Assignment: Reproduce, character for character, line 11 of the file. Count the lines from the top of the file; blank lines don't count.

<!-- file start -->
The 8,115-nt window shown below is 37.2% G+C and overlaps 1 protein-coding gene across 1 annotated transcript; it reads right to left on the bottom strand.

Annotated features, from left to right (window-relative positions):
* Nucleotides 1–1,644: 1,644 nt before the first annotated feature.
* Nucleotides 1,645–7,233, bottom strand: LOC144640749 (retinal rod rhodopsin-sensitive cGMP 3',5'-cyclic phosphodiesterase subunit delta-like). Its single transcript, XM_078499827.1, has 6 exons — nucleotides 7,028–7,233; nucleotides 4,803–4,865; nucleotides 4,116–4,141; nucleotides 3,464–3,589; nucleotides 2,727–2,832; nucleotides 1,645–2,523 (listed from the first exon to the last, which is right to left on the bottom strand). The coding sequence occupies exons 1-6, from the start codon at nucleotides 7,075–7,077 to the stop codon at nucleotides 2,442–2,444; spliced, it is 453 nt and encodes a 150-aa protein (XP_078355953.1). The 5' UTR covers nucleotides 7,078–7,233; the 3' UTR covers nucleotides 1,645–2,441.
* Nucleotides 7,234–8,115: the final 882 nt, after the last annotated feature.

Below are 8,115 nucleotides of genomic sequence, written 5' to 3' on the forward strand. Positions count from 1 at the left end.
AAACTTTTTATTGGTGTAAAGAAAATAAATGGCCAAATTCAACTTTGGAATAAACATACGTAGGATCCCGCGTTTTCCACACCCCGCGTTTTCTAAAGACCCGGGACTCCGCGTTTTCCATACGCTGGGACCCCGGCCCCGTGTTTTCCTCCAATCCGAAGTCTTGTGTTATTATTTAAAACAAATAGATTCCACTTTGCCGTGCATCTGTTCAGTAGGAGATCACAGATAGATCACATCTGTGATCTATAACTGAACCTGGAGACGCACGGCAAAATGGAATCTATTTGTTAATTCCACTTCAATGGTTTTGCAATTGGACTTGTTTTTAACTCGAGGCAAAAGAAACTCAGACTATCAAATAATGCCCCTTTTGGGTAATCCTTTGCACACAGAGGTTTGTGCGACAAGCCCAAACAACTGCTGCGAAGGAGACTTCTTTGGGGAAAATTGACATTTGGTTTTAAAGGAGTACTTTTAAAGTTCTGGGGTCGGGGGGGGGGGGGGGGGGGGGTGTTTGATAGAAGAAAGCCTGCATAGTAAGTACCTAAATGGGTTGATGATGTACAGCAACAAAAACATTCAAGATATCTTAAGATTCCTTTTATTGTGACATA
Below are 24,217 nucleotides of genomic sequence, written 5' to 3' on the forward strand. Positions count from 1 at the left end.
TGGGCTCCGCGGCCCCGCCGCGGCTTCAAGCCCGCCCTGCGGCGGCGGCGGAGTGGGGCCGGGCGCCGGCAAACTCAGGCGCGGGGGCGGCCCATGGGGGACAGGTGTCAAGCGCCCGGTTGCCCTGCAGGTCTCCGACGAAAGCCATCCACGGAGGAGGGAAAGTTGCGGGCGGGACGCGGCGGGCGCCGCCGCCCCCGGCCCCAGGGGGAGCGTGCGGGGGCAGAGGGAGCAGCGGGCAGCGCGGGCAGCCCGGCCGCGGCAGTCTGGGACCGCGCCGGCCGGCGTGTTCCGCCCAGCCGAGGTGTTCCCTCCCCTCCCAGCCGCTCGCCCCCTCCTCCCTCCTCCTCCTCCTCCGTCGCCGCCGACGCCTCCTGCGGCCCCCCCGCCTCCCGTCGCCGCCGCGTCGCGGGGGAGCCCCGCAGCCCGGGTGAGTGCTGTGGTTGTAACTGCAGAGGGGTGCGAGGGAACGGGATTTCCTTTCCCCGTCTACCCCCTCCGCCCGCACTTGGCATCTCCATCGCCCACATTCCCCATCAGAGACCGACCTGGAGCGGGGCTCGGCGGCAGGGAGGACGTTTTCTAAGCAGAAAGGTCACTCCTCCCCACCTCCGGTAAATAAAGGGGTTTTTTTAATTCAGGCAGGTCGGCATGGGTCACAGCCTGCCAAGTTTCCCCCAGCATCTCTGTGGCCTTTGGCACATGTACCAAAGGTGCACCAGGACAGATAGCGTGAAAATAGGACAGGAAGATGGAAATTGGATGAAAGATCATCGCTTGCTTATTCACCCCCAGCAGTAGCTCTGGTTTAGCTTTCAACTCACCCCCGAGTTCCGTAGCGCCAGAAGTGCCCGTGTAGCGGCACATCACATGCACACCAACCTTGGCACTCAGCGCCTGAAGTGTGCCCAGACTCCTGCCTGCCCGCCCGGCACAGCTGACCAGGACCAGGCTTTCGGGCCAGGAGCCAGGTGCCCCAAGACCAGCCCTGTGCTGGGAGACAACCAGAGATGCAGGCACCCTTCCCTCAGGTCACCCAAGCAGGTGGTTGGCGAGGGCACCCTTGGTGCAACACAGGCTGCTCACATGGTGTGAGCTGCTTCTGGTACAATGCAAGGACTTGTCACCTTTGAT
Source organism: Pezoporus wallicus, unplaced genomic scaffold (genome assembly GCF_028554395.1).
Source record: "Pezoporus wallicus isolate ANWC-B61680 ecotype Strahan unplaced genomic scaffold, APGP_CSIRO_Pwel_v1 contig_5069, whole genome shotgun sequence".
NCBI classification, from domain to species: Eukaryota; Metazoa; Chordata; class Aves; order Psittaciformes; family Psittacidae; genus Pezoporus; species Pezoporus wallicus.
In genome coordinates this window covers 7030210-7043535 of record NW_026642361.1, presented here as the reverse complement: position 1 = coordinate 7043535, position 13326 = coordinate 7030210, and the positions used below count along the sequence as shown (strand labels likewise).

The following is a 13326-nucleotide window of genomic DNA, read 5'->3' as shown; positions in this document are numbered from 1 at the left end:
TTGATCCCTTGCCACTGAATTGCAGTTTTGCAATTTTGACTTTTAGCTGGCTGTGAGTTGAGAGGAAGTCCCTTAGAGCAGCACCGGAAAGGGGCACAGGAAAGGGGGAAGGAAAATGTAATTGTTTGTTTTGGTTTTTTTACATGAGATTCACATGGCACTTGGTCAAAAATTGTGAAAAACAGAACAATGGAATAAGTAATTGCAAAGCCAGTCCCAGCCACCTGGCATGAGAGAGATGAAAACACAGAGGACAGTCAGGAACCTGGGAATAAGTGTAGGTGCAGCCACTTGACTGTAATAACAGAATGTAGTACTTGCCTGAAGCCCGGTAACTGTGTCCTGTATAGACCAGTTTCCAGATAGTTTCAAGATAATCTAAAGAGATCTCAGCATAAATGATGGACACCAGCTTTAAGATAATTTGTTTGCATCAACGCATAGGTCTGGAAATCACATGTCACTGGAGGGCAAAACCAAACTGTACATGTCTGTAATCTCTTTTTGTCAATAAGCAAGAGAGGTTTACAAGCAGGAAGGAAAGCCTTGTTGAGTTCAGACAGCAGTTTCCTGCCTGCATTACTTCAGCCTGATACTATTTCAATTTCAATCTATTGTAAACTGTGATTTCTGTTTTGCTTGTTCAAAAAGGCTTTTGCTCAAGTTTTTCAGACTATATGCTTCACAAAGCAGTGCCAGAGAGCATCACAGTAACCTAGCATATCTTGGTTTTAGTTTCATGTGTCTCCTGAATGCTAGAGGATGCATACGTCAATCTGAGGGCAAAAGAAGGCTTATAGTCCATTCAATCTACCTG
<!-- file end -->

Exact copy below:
Source record: "Pezoporus wallicus isolate ANWC-B61680 ecotype Strahan unplaced genomic scaffold, APGP_CSIRO_Pwel_v1 contig_5069, whole genome shotgun sequence".